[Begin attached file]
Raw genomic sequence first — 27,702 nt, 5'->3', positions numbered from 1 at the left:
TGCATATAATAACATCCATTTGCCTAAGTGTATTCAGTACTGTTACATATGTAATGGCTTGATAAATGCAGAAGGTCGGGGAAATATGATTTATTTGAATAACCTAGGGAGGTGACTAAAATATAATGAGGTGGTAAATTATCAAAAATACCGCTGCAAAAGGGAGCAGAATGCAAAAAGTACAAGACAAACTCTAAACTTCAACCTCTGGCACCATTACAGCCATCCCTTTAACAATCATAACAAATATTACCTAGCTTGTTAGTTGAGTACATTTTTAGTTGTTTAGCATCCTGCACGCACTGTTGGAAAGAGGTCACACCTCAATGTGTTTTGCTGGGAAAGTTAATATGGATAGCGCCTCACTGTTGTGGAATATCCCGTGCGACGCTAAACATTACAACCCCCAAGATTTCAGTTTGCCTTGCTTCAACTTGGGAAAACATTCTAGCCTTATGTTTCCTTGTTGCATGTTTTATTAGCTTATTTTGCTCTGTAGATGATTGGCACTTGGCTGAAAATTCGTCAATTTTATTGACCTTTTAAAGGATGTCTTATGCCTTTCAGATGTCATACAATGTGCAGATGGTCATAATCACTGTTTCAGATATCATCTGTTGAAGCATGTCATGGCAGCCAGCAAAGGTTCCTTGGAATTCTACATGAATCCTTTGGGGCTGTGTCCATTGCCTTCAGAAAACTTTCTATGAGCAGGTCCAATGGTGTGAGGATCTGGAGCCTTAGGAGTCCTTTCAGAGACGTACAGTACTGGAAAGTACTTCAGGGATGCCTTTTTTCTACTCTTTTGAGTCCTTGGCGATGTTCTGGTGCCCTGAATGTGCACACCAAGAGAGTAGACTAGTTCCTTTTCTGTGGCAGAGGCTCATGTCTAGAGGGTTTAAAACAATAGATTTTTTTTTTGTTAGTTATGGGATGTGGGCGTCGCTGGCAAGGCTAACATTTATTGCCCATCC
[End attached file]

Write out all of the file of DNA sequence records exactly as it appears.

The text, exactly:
Raw genomic sequence first — 27,702 nt, 5'->3', positions numbered from 1 at the left:
TGCATATAATAACATCCATTTGCCTAAGTGTATTCAGTACTGTTACATATGTAATGGCTTGATAAATGCAGAAGGTCGGGGAAATATGATTTATTTGAATAACCTAGGGAGGTGACTAAAATATAATGAGGTGGTAAATTATCAAAAATACCGCTGCAAAAGGGAGCAGAATGCAAAAAGTACAAGACAAACTCTAAACTTCAACCTCTGGCACCATTACAGCCATCCCTTTAACAATCATAACAAATATTACCTAGCTTGTTAGTTGAGTACATTTTTAGTTGTTTAGCATCCTGCACGCACTGTTGGAAAGAGGTCACACCTCAATGTGTTTTGCTGGGAAAGTTAATATGGATAGCGCCTCACTGTTGTGGAATATCCCGTGCGACGCTAAACATTACAACCCCCAAGATTTCAGTTTGCCTTGCTTCAACTTGGGAAAACATTCTAGCCTTATGTTTCCTTGTTGCATGTTTTATTAGCTTATTTTGCTCTGTAGATGATTGGCACTTGGCTGAAAATTCGTCAATTTTATTGACCTTTTAAAGGATGTCTTATGCCTTTCAGATGTCATACAATGTGCAGATGGTCATAATCACTGTTTCAGATATCATCTGTTGAAGCATGTCATGGCAGCCAGCAAAGGTTCCTTGGAATTCTACATGAATCCTTTGGGGCTGTGTCCATTGCCTTCAGAAAACTTTCTATGAGCAGGTCCAATGGTGTGAGGATCTGGAGCCTTAGGAGTCCTTTCAGAGACGTACAGTACTGGAAAGTACTTCAGGGATGCCTTTTTTCTACTCTTTTGAGTCCTTGGCGATGTTCTGGTGCCCTGAATGTGCACACCAAGAGAGTAGACTAGTTCCTTTTCTGTGGCAGAGGCTCATGTCTAGAGGGTTTAAAACAATAGATTTTTTTTTTGTTAGTTATGGGATGTGGGCGTCGCTGGCAAGGCTAACATTTATTGCCCATCC